In this session, Phil McKinney, chief technology officer of HP's Personal Systems Group, will discuss new ideas for apps that could benefit people with autism. Hewlett Packard is working with the Doug Flutie Jr. Foundation's "Hacking Autism" initiative to seek new ideas for software beneficial to people with autism by crowd sourcing ideas for apps. McKinney will discuss this open call for collaboration from all across the autism community, as well as the broader technology community.
About the Maker
Phil McKinney is a highly sought out speaker on creativity and innovation and its impact on business, industries, economies and society. The San Jose Mercury News dubbed him the "chief seer" and CIO Insight named his Killer Innovations podcast as a "must listen." For his day job, he is the vice president and chief technology officer for Hewlett-Packard's (HP) Personal Systems Group. He is responsible for long-range strategic planning and research and development (R&D) for all of the company's PC product lines, including displays, notebooks, desktops and workstations. Phil is also a contributing columnist at Forbes.
Phil McKinney is President and CEO of CableLabs. In this capacity he heads the research and development organization responsible for charting the cable industry’s technology and innovation roadmap.
Prior to joining CableLabs, he was the vice president and chief technology officer of the $40 billion (FY12) Personal Systems Group at HP. He was responsible for long-range strategic planning, research and development (R&D) and product roadmaps for the company’s PC product lines, including mobile devices, notebooks, desktops and workstations. In addition, McKinney was founder and leader of HP’s Innovation Program Office (IPO). The IPO was chartered to identify, incubate and launch adjacent and fundamentally new technologies, products and services that would become the future growth engines for HP.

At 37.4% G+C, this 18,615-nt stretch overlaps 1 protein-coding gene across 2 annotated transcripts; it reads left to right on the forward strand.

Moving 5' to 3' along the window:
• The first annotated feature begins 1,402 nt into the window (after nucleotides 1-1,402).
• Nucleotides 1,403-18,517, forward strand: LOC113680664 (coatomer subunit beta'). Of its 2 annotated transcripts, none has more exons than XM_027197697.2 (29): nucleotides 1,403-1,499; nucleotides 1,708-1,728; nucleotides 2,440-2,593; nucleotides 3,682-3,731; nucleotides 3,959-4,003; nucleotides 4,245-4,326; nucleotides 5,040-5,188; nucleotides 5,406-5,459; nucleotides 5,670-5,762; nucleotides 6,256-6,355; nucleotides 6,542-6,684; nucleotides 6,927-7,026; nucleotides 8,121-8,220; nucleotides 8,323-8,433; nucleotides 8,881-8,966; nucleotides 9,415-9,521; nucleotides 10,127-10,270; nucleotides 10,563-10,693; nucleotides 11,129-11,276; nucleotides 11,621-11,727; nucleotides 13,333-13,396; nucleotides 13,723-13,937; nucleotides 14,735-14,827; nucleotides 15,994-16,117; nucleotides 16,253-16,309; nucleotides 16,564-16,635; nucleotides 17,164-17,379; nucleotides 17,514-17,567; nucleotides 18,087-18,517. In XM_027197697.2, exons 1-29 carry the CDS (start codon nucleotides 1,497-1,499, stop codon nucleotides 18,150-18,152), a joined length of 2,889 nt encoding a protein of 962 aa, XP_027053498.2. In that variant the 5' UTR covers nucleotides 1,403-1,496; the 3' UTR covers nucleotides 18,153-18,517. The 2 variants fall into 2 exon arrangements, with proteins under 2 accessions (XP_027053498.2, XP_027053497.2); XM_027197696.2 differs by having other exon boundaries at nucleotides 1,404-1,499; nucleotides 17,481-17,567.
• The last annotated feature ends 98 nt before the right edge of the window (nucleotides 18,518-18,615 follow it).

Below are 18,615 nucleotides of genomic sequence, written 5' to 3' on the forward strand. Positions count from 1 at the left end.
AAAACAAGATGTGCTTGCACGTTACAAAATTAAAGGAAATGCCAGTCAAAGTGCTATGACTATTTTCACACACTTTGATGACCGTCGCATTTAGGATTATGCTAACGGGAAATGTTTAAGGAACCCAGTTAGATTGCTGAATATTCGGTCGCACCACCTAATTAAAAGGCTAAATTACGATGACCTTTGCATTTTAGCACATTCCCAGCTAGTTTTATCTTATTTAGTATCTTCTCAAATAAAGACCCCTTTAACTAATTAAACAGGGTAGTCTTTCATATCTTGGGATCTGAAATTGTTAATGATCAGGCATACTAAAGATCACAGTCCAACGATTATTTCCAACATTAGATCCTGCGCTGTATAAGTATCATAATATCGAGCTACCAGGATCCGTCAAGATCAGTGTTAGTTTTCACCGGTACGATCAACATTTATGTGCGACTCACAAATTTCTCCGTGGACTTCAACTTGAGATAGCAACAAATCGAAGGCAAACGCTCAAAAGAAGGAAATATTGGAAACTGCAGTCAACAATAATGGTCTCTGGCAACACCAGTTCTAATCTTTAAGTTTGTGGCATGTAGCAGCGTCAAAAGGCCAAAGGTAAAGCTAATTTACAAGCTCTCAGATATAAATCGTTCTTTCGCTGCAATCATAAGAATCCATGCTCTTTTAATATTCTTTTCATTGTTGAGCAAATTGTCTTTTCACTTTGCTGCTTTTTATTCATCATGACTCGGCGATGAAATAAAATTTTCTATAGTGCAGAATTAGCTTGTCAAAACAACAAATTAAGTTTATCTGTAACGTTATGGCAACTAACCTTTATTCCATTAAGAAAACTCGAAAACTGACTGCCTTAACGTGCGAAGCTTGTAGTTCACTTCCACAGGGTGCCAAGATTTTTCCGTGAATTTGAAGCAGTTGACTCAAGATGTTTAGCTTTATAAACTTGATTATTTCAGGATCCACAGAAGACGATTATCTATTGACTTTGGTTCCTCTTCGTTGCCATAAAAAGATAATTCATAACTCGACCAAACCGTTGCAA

Recently (February 2012), Phil released his first book on innovation and personal creativity titled Beyond The Obvious, published by Hyperion. The book is available in hardcover, digital and audio formats. The book will soon be available in Russian, Chinese, Portuguese (Brazil), Korean and Japanese.
Neurobiological disorder that affects physical, social, and language skills. First described by Leo Kanner and Hans Asperger in the 1940s, the syndrome usually appears before 212 years of age. Autistic infants appear indifferent or averse to affection and physical contact. They may be slow in learning to speak and suffer episodes of rage or panic; they may also appear deaf and display an almost hypnotized fascination with certain objects. Autism is often characterized by rhythmic body movements such as rocking or hand-clapping and by an obsessive desire to prevent change in daily routines. Autistic individuals may be hypersensitive to some stimuli (e.g., high-pitched sounds) and abnormally slow to react to others (e.g., physical pain). The disorder is three to four times more common in males. Though postnatal factors such as lack of parental attention were once blamed, it is now known that autism is the result of abnormalities in the brain structure. About 1520% of autistic adults live and work independently; high-functioning autistic people may have special abilities based on their unusual ability for visual thinking. See alsosavant syndrome.